Court Arguments in Congressional Legislation?

HR-1 2019’s first “change things as fast as possible” bill is working its way through the legislative process – or Congress would like you to believe.  If the House truly honored the “legislative process” this bill would be ripped to pieces.  It’s not legislation at all.  Here are my comments regarding just one small part of this “Legislation?”


Scott –

I’ve been reviewing 2019 H.R. 1 that is so misleadingly titled “For the People Act of 2019.”

Is this indicative of the type of so-called “legislation” we can expect in our newest Democrat-controlled House?  While being concerned about many, many parts of this shotgun approach to change, I’ll cover just one concern in this letter:  SEC.  5001. FINDINGS RELATING TO CITIZENS UNITED DECISION.  This Section can be found on page 366 (of the 570 pages.)

I’m hoping you or your staff can explain to me how (or more importantly, why) legislation such as this is used to present an entire argument (almost 1200 of the 108,000 words) against a list of Supreme Court decisions.  I can understand a partisan movement against decisions levied by the Supreme Court not in favor with party desire, but am I wrong assuming the venue for arguing a case is not in House legislation?  It makes me wonder who the legislators are trying to convince – their constituents, the courts or themselves.  To what purpose does this long, amateurish legal argument serve within legislation?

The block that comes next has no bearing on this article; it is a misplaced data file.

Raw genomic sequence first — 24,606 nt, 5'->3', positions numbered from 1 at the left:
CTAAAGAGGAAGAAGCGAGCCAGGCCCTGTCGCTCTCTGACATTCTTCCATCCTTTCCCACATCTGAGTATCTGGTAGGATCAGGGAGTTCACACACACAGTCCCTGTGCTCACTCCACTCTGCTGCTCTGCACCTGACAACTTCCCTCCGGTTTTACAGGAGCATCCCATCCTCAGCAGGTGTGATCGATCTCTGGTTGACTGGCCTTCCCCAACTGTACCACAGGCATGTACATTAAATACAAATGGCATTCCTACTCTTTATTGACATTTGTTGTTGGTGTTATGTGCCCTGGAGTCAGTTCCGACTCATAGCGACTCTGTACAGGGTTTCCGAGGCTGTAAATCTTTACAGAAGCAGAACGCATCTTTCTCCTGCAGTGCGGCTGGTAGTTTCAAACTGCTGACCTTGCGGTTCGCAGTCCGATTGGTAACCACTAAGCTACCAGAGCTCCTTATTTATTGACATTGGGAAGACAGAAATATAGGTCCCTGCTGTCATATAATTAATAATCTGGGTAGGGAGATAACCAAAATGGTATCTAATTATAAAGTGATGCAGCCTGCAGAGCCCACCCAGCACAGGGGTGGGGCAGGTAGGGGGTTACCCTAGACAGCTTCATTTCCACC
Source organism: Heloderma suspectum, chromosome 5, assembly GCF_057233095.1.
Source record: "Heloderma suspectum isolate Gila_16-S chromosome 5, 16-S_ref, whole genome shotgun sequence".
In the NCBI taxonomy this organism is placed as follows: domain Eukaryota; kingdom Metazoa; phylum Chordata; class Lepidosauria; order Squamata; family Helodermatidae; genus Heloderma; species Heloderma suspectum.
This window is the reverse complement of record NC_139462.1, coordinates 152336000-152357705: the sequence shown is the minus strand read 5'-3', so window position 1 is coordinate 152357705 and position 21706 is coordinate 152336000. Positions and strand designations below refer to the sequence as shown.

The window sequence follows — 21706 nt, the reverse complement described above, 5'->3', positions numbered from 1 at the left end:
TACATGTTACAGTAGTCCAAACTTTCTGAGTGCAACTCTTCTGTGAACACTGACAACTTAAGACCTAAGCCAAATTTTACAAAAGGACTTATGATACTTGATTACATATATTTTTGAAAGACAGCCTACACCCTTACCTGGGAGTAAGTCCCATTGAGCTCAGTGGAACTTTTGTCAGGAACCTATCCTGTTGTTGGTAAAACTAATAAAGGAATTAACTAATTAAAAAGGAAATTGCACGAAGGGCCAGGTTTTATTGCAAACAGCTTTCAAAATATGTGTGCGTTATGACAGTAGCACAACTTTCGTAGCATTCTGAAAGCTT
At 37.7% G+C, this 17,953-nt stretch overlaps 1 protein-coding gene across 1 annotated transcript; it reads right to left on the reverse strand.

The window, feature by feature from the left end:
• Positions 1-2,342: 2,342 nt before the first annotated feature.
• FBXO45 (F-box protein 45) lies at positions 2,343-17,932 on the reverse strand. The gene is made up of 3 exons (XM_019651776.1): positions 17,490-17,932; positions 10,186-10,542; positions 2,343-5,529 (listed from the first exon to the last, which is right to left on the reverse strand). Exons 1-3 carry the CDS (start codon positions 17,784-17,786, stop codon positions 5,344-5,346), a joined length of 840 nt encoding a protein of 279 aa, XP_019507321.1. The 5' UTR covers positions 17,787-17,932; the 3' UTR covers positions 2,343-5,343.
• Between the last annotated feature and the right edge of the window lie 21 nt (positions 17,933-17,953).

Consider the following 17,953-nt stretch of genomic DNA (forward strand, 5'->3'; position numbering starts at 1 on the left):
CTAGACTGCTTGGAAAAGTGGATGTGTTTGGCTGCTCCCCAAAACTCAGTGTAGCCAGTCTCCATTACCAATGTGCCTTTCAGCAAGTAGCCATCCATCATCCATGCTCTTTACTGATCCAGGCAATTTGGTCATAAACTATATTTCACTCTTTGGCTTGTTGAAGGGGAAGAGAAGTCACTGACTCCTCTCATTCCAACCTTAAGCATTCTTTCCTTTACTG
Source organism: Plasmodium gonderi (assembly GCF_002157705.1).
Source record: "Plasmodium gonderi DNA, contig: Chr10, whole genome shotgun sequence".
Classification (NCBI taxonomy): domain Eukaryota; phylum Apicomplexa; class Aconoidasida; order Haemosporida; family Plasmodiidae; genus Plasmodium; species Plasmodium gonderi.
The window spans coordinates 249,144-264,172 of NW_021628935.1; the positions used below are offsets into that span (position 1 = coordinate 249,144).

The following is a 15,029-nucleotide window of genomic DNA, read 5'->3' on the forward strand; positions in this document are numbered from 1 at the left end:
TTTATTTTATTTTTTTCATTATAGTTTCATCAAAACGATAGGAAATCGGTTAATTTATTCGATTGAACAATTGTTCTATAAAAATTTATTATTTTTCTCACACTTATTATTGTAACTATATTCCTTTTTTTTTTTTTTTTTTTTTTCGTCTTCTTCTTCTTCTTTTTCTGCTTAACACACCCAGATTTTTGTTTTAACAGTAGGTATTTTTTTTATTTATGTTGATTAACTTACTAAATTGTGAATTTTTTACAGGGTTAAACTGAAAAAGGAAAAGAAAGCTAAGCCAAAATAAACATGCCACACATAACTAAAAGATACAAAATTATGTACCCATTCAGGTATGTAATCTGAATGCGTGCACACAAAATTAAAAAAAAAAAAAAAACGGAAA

And the legal arguments presented are so definitive – using long established legal terms like, “…tidal waves of unlimited and anonymous spending.”[1]  Just how much spending is that?

And then comes a self-descriptive legislative reaction like, “The Supreme Court’s misinterpretation of the Constitution to empower monied interests at the expense of the American people in elections has seriously eroded over 100 years of congressional action to promote fairness and protect elections from the toxic influence of money.”[2]

Am I to believe the Supreme Court has run off “misinterpreting” the Constitution – again?  But wait, isn’t interpreting the Constitution the primary job of the Supreme Court?  And our Congress using another legally explicit phrase to express how hard it (the Congress) has worked to avoid, “…the toxic influence of money.” has to be hilarious in the face of our $22,000,000,000,000 national debt.  Who spent all that money – no “…toxic influence…” there?

This is just one small item!  There is so much more in H.R.1 that needs review and clarification.

Your thoughts?  We’re watching.

Tom Howe – Flying W Ranch – Hotchkiss, Colorado

CC:     Rep. Diana DeGette  202-225-5657

Rep. Joe Neguse      No Fax – staff email

Rep. Ken Buck                   202-225-5870

Rep. Doug Lamborn  202-225-1942

Rep. Jason Crow      No Fax ?? email blog ref.

Rep. Ed Perlmutter    202-225-5278



[1] 2019 HR1, Page 367, lines 8 & 9

[2] Ibid – lines 19 to 24



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